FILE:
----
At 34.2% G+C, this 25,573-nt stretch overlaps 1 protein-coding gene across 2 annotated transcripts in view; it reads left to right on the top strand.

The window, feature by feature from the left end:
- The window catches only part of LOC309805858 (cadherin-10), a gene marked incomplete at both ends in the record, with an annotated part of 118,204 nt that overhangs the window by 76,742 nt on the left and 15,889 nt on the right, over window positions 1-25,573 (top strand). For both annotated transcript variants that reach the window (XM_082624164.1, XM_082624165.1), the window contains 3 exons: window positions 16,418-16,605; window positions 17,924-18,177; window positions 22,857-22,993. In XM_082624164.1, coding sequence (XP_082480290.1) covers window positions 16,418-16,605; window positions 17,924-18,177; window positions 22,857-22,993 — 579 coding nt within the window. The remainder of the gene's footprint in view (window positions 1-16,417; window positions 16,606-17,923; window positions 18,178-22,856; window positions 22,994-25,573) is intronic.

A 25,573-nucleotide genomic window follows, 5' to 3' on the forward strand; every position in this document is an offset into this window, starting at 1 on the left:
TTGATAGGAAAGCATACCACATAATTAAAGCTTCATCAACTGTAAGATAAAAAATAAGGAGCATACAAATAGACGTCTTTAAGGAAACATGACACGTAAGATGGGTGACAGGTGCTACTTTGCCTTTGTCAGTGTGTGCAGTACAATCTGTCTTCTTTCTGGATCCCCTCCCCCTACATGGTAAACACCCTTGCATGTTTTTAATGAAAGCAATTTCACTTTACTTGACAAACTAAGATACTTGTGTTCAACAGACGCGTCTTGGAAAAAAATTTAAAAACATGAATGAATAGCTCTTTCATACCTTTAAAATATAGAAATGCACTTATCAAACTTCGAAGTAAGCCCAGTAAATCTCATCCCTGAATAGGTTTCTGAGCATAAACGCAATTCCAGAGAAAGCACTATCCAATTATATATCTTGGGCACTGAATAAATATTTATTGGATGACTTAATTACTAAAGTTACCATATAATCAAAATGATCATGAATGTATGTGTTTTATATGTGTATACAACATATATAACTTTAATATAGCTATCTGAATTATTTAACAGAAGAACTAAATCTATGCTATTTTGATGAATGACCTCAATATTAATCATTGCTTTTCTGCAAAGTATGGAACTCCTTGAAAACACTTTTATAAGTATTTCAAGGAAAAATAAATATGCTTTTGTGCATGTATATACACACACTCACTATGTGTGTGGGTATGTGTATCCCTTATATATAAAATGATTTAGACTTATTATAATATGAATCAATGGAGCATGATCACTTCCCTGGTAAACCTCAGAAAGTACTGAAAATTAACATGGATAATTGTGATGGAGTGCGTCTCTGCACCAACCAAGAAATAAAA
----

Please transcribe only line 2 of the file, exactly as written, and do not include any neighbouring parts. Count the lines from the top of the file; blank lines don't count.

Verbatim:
The window, feature by feature from the left end: